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November 30, 2006

“Free Riders�

In class we looked at the “prisoner’s Dilemma�- where two suspects are arrested, the police don’t have enough evidence to convict and the two suspects are better off defecting no matter what the other prisoner does. In my social theory class we talked about sociologist such as Peter Blau and other exchange theorist who point out that individual are agents, they seek pleasure, profit or prestige, and they might be a free rider-trying to get their own way-. Through exchange, we learn what works and what doesn’t, interaction is rational, we might be looking out for our own interest and pleasure.

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Taylor Hicks Receives More Votes Than Any President in History?

I recently came across an article that intrigued me greatly. The past winner of "American Idol" Taylor Hicks receieved more votes than any other President in history. Hicks receieved over 63 million votes on his way to becoming America's next "Idol". While Presidential incumbent George W. Bush received a little over 62 million votes and runner-up candidate John Kerry received a dismal (compared to the powerhouse Hicks) a little over 59 million votes. However, people my see this data and think that American's did not show up at the polls but on the contrary they showed up in record numbers. Not since 1968 has a Presidential election receieved a greater voter turnout than the 2004 Presidential election. Approximately 61% of eligible voters turned out to cast their vote for their Presidential nominee.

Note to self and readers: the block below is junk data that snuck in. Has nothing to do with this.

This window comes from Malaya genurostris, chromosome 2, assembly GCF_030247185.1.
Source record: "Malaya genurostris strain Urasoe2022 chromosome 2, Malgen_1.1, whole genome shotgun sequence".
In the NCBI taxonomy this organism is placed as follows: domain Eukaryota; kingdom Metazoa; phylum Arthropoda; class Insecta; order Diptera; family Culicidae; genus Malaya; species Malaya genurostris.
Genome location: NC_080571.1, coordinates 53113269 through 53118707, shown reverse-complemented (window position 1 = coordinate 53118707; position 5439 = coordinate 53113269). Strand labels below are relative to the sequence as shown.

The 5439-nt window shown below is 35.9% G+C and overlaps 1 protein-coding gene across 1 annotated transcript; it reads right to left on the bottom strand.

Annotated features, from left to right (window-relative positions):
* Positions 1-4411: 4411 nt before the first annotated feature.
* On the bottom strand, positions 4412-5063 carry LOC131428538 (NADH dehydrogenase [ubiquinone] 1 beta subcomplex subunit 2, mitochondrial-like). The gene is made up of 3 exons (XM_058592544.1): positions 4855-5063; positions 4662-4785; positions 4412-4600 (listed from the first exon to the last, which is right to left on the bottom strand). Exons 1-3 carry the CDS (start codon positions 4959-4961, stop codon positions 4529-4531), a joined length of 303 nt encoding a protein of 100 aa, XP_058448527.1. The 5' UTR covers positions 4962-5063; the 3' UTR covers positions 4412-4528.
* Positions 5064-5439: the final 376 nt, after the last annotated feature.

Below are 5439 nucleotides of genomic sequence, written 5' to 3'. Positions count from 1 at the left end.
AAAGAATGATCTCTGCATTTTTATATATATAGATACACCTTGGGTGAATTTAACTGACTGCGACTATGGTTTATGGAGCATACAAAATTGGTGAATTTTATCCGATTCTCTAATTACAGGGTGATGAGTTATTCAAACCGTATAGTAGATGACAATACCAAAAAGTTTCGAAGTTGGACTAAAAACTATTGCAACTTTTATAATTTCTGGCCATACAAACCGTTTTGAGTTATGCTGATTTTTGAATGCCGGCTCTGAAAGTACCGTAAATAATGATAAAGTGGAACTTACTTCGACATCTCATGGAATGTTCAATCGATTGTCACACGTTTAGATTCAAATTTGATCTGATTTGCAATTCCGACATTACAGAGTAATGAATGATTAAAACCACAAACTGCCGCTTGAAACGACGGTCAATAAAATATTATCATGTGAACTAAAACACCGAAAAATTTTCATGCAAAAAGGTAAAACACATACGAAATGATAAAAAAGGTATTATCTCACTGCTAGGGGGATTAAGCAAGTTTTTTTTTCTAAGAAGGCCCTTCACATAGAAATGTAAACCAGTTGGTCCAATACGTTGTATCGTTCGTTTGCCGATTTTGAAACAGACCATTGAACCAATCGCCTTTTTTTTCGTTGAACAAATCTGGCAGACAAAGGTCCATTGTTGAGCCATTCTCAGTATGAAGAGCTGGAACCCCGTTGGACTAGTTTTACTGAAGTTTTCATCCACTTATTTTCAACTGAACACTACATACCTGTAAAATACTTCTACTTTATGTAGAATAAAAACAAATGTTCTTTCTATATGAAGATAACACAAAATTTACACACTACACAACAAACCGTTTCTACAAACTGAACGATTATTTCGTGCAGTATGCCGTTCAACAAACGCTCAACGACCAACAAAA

Although, American's turned out in droves (if you consider a little over half of the eligible voters a "drove") to vote for their respective candidate with the hopes that their vote would make a difference, it would appear that American's are more interested in pop-culture and television than they are politics and the future of their nation. I find it alarming that people are more interested in a glorified karaoke singer than they are the leader of the free world. It is alarming to me and it should be to others that our society is so heavily complacent on celebrities and reality television when there are so many pressing issues the U.S. and its people face today. If you voted for Taylor Hicks or the runner-up in "American Idol" but you did not show up for the Presidential election in 2004 you should not be able to critique the government or the war in Iraq and how you wish things were different. I hope that people realize that when celebrities are more commonly known and are interested in more so than the President they will realize that something is wrong and become actively involved in changing this backwards cycle.

http://www.realclearpolitics.com/articles/2006/05/american_idol_thoughts.html

A new religious movement

In Time magazine’s November 20th issue is an interesting article about the changing of religion in today’s society. The article, “Today’s Nun Has A Veil – And A Blog� is about today’s Christian youth turning to the church, not only to train for the convent, but to learn about other vocations as well.
“Over the past five years, Roman Catholic communities around the country have experienced a curios phenomenon: more women, most in their 20s and 30s, are trying on that veil�.

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Your Brain Agrees With You